MIT creates a College of Computing to integrate across all disciplines

November 19, 2018 at 8:00 am 5 comments

Last month, MIT announced the creation of the MIT Schwarzman College of Computing, with a $1 Billion commitment (see article here).  Below is my favorite part of the press release.  I’ll paraphrase the elements that have me excited about what MIT is going do with this new College:

  • It’s not just about taking CS to the other disciplines. It’s about “allowing the future of computing and AI to be shaped by insights from all other disciplines.”  This is key to Peter Denning’s notion of Computing and not just Computer Science.  Computing is about the rest of the world influencing, pushing, and advancing what we know about computer science.
  • The 50 new positions are going to be in the College and joint with other departments.  That’s a key step to get integration.
  • When they talk about what they’re going to do with this new College, “education” is the first word, and “research and innovation” are second and third.  Does that ordering imply a priority? Will it really keep those priorities? Who knows, but they’re good words.
  • There goal is that every student knows to “responsibly use and develop” computing technologies and AI.  Is MIT going to institute a campus-wide computing course requirement?  Even better would be to make sure that there is significant computing in the disciplinary courses.  The NYTimes article (see here) quotes MIT President Reif as aiming to “educate the bilinguals of the future.”

    He defines bilinguals as people in fields like biology, chemistry, politics, history and linguistics who are also skilled in the techniques of modern computing that can be applied to them.

Yes! That’s an exciting vision.

Headquartered in a signature new building on MIT’s campus, the new MIT Schwarzman College of Computing will be an interdisciplinary hub for work in computer science, AI, data science, and related fields. The College will:

  • reorient MIT to bring the power of computing and AI to all fields of study at MIT, allowing the future of computing and AI to be shaped by insights from all other disciplines;

  • create 50 new faculty positions that will be located both within the College and jointly with other departments across MIT — nearly doubling MIT’s academic capability in computing and AI;

  • give MIT’s five schools a shared structure for collaborative education, research, and innovation in computing and AI;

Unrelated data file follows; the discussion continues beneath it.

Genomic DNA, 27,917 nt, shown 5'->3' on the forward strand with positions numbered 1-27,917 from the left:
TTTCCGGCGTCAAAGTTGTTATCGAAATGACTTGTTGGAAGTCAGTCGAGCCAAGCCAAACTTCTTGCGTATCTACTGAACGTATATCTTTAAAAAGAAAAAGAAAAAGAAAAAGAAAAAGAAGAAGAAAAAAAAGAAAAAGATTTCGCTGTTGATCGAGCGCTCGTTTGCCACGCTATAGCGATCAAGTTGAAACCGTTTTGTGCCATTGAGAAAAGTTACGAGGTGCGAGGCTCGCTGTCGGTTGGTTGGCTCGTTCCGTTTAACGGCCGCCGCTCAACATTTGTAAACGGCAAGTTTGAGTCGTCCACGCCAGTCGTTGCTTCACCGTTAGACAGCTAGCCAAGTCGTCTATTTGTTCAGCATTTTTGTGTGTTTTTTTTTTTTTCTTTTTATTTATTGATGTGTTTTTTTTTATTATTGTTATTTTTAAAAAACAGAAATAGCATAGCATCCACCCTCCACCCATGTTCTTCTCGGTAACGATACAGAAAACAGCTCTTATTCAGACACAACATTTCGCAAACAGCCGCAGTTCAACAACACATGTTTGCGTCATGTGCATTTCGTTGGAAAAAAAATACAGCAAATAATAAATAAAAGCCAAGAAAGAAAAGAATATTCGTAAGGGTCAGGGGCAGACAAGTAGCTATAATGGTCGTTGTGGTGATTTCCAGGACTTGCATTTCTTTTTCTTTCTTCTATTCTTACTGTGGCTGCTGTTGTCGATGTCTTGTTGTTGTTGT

• educate students in every discipline to responsibly use and develop AI and computing technologies to help make a better world; and

  • transform education and research in public policy and ethical considerations relevant to computing and AI.


Entry filed under: Uncategorized. Tags: , , .

How Machine Learning Impacts the Undergraduate Computing Curriculum Literature is to Composition, as Computer Science is to Computational Literacy/Thinking

5 Comments Add your own

  • 1. alfredtwo  |  November 19, 2018 at 9:39 am

    I think we’ll know more about real priorities as they announce faculty appointments. The recruiting process will be interesting to say the least.

    • 2. gasstationwithoutpumps  |  November 19, 2018 at 1:14 pm

      Yes. For example, will they hire an ethics professor and have a required ethics course for all computing students?

  • 3. orcmid  |  November 19, 2018 at 10:14 am

    Nice. I follow Peter Denning pretty closely. Do you have a link to where he emphasizes Computing over Computer Science.

    I think the MIT thrust could fit with your communities of practice considerations quite nicely. I also don’t think computing necessitates programming, similarly, and I welcome avoiding Computer Science as the umbrella term.

    I’ll be watching for more on this.

  • 5. Tom Morley  |  November 20, 2018 at 3:48 am

    Of course, many Mathematics departments, years ago turned their back on users of mathematics, relegating applied mathematics to second class citizens, provided they are tolerated at all. It’s good to see a great CS school not following this example.


Leave a Reply

Fill in your details below or click an icon to log in: Logo

You are commenting using your account. Log Out /  Change )

Twitter picture

You are commenting using your Twitter account. Log Out /  Change )

Facebook photo

You are commenting using your Facebook account. Log Out /  Change )

Connecting to %s

This site uses Akismet to reduce spam. Learn how your comment data is processed.

Trackback this post  |  Subscribe to the comments via RSS Feed

Enter your email address to follow this blog and receive notifications of new posts by email.

Join 10,184 other subscribers


Recent Posts

Blog Stats

  • 2,048,348 hits
November 2018

CS Teaching Tips

%d bloggers like this: